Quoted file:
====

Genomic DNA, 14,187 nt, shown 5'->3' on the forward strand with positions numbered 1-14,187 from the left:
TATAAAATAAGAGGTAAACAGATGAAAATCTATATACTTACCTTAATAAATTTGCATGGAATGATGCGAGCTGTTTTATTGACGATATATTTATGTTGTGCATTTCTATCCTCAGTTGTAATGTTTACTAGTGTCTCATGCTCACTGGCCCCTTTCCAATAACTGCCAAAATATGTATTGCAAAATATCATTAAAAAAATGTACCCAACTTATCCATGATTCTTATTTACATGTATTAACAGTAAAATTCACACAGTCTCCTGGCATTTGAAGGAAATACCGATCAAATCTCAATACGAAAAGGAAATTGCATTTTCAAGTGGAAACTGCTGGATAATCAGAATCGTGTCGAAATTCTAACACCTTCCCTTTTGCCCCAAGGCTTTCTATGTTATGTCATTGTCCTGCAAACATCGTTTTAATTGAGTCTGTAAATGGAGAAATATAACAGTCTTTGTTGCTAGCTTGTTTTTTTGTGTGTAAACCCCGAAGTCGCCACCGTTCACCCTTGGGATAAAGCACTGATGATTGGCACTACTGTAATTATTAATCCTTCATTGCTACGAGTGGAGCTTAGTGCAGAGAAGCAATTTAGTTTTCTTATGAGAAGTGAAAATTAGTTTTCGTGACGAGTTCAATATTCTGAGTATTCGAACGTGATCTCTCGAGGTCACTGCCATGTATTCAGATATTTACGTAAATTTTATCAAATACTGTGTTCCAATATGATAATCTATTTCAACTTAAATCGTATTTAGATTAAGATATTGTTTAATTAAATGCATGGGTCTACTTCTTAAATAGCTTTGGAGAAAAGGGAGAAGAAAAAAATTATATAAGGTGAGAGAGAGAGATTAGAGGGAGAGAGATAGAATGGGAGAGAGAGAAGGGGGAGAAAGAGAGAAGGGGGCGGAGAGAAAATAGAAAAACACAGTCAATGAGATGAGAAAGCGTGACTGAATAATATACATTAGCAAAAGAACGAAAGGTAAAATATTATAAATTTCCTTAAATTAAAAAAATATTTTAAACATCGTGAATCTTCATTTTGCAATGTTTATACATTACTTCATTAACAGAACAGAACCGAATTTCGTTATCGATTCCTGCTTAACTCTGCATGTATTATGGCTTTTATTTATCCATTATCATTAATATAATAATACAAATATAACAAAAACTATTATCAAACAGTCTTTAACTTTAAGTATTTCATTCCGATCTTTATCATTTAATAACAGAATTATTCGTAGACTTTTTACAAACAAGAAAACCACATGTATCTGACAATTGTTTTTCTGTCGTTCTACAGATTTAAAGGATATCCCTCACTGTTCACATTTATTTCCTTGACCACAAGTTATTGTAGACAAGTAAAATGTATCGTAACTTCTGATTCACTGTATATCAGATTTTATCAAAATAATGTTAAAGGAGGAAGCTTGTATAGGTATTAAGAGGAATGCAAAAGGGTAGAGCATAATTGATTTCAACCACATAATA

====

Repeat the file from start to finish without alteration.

Genomic DNA, 14,187 nt, shown 5'->3' on the forward strand with positions numbered 1-14,187 from the left:
TATAAAATAAGAGGTAAACAGATGAAAATCTATATACTTACCTTAATAAATTTGCATGGAATGATGCGAGCTGTTTTATTGACGATATATTTATGTTGTGCATTTCTATCCTCAGTTGTAATGTTTACTAGTGTCTCATGCTCACTGGCCCCTTTCCAATAACTGCCAAAATATGTATTGCAAAATATCATTAAAAAAATGTACCCAACTTATCCATGATTCTTATTTACATGTATTAACAGTAAAATTCACACAGTCTCCTGGCATTTGAAGGAAATACCGATCAAATCTCAATACGAAAAGGAAATTGCATTTTCAAGTGGAAACTGCTGGATAATCAGAATCGTGTCGAAATTCTAACACCTTCCCTTTTGCCCCAAGGCTTTCTATGTTATGTCATTGTCCTGCAAACATCGTTTTAATTGAGTCTGTAAATGGAGAAATATAACAGTCTTTGTTGCTAGCTTGTTTTTTTGTGTGTAAACCCCGAAGTCGCCACCGTTCACCCTTGGGATAAAGCACTGATGATTGGCACTACTGTAATTATTAATCCTTCATTGCTACGAGTGGAGCTTAGTGCAGAGAAGCAATTTAGTTTTCTTATGAGAAGTGAAAATTAGTTTTCGTGACGAGTTCAATATTCTGAGTATTCGAACGTGATCTCTCGAGGTCACTGCCATGTATTCAGATATTTACGTAAATTTTATCAAATACTGTGTTCCAATATGATAATCTATTTCAACTTAAATCGTATTTAGATTAAGATATTGTTTAATTAAATGCATGGGTCTACTTCTTAAATAGCTTTGGAGAAAAGGGAGAAGAAAAAAATTATATAAGGTGAGAGAGAGAGATTAGAGGGAGAGAGATAGAATGGGAGAGAGAGAAGGGGGAGAAAGAGAGAAGGGGGCGGAGAGAAAATAGAAAAACACAGTCAATGAGATGAGAAAGCGTGACTGAATAATATACATTAGCAAAAGAACGAAAGGTAAAATATTATAAATTTCCTTAAATTAAAAAAATATTTTAAACATCGTGAATCTTCATTTTGCAATGTTTATACATTACTTCATTAACAGAACAGAACCGAATTTCGTTATCGATTCCTGCTTAACTCTGCATGTATTATGGCTTTTATTTATCCATTATCATTAATATAATAATACAAATATAACAAAAACTATTATCAAACAGTCTTTAACTTTAAGTATTTCATTCCGATCTTTATCATTTAATAACAGAATTATTCGTAGACTTTTTACAAACAAGAAAACCACATGTATCTGACAATTGTTTTTCTGTCGTTCTACAGATTTAAAGGATATCCCTCACTGTTCACATTTATTTCCTTGACCACAAGTTATTGTAGACAAGTAAAATGTATCGTAACTTCTGATTCACTGTATATCAGATTTTATCAAAATAATGTTAAAGGAGGAAGCTTGTATAGGTATTAAGAGGAATGCAAAAGGGTAGAGCATAATTGATTTCAACCACATAATA